Tuesday September 18, 2018
New modelling released by ACOSS and the Brotherhood of St Laurence (BSL) finds that an emission reduction policy could drive more rapid emissions reductions in the electricity sector and put downward pressure on energy prices, with the right policy settings.
Released by ACOSS and the Brotherhood of St Laurence (BSL), the report Tackling Climate Change and Energy Affordability for Low-income Households draws on modelling of an emissions reduction mechanism (a NEG, EIS or CET) to examine the impacts different emissions reduction targets, and the exclusion of Energy Intensive Trade Exposed (EITEs), would have on residential retail electricity prices and carbon emissions.
The findings show that with a more ambitious emissions reduction target you get more ‘bang for your buck’. A 45% emissions reduction target produces double the emissions reduction, and roughly the same impact in lowering electricity bills,as no or low emissions target.
ACOSS CEO Dr Cassandra Goldie said: “The idea that we need to choose between cheaper energy prices and limiting global warming is misleading and short-sighted, and does a huge disservice to our community, especially to people on low incomes.
“People on low incomes are the most vulnerable to both escalating electricity prices and the effects of global warming. We must tackle both. Both are a social justice issue.
“Our research shows that with the right settings, an emissions reduction scheme, be it the NEG (National Energy Guarantee), EIS (Emissions Reduction Target) or a CET (Clean Energy Target), could drive more rapid emissions reductions in the electricity sector and contribute to more affordable energy bills.
“While the NEG looks unlikely to be implemented soon, our findings are applicable to other potential emission reduction policies, such as an EIS or a CET.
“Under any mechanism for emissions reduction, however, it is unfair to exclude EITIs from the scheme. Our modelling shows that excluding Energy Intensive Trade Exposed Industries would result in less savings to households, many of whom are also struggling with energy bills and going without food, heating and cooling, and other basic essentials. EITEs must be included.”
ACOSS and the BSL are calling for an effective emissions reductions mechanism to be adopted to help tackle climate change and to put downward pressure on electricity prices. Separately, we need additional measures to relieve energy stress for people on low incomes, including an increase to Newstart and related allowance and mandating energy efficiency standards in rental properties.
Brotherhood of St Laurence Senior Manager Energy, Equity and Climate Change Damian Sullivan, said: “In our work we are regularly confronted by people who are suffering the impact of high energy prices. Too many people are going without heating in the winter and living in unhealthily cold homes, just so they can afford to pay their energy bills. That’s simply not good enough.
“Policy certainty on climate and energy policy will help put downward pressure on prices and provide much needed relief for those struggling with high bills.
“This modelling clearly shows that ambitious emissions reductions policy can improve energy affordability.
“Additional policies along the lines recommend by the ACCC and an increase in Newstart will also be important to relieve energy stress for low-income households.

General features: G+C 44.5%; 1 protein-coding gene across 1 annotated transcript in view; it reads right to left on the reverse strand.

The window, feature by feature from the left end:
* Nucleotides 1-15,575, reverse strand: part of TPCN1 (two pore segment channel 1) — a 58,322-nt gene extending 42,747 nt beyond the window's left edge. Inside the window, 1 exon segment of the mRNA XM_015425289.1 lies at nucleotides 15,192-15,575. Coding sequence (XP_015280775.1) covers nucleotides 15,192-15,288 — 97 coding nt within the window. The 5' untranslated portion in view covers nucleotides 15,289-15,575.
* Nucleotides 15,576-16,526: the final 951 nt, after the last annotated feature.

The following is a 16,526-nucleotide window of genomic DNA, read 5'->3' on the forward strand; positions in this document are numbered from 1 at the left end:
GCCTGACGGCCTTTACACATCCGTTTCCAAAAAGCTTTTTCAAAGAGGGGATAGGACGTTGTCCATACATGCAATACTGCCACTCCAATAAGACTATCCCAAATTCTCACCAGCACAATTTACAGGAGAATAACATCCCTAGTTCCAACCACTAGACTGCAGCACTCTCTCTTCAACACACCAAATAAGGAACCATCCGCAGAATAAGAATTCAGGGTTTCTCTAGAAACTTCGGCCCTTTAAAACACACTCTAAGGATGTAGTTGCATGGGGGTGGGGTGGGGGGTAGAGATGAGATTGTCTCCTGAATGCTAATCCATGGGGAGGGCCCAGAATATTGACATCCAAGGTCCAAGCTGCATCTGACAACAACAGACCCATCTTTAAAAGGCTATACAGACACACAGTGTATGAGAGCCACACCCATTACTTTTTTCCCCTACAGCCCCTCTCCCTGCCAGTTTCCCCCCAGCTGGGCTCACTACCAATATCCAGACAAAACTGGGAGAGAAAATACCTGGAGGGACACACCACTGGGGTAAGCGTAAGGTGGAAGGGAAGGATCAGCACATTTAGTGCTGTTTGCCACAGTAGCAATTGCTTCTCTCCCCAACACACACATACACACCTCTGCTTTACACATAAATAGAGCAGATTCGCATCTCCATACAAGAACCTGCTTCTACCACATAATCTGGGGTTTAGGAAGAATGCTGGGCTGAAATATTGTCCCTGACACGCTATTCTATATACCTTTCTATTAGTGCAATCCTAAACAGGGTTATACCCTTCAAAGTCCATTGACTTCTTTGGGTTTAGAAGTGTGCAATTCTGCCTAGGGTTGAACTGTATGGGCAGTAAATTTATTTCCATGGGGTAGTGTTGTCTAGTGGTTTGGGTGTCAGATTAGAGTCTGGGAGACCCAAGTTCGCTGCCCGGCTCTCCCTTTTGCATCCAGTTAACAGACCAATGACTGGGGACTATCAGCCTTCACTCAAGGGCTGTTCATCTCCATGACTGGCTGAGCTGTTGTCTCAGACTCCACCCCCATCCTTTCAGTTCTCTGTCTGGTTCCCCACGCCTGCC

“We can have affordable energy and reduce our emissions.”
Contact: ACOSS 0419 626 155
SUMMARY OF RESULTS
No discernible difference between business as usual (BAU) and 26% emissions reductions
The modelling finds there is no difference between BAU and the 26% scenario on residential retail price or emissions reductions until 2029. The modelling assumes, based on the most likely scenario, that the RET, the VRET and the QRET will deliver the generation and emissions reductions until 2028 and then the National Energy Guarantee will drive investment in cleaner energy in 2029 and 2030.
Energy prices will fall with new investment in clean energy
Savings in 2030 from today’s residential retail prices vary by state. However if we take the residential retail price for 2030 for each of the four states and create an average, the modelling finds (including EITES):
- under the business as usual (BAU) scenario, an average saving of 18.5%
- under the 26% scenario (low), an average saving of 20.8%
- under the 45% scenario (medium), an average saving of 18.3%
- under the 65% scenario (high), an average saving of 15.0%.
Emissions reductions double and almost triple under more ambitious targets
The modelling forecasts substantial differences in the emissions reductions achieved between 2018 and 2030 in the National Energy Market (NEM) + Western Australian Wholesale Electricity Market (WEM) under each emissions reduction scenario:
- under the BAU scenario, emissions are reduced by 32 Mt
- under the 26% scenario (low), emissions are reduced by 33 Mt
- under the 45% scenario (medium), emissions are reduced by 66 Mt
- under the 65% scenario (high), emissions are reduced by 89 Mt
Excluding EITEs hurts households
The modelling found that excluding EITEs from the ‘emissions guarantee’ results in an increase in residential retail price, which worsens each year as higher emissions reductions are achieved. Residential retail prices will still be lower than today’s prices, but the savings will not be as great. Households will not get the full benefit of the savings.
Download report at: http://bit.ly/2xp3WCb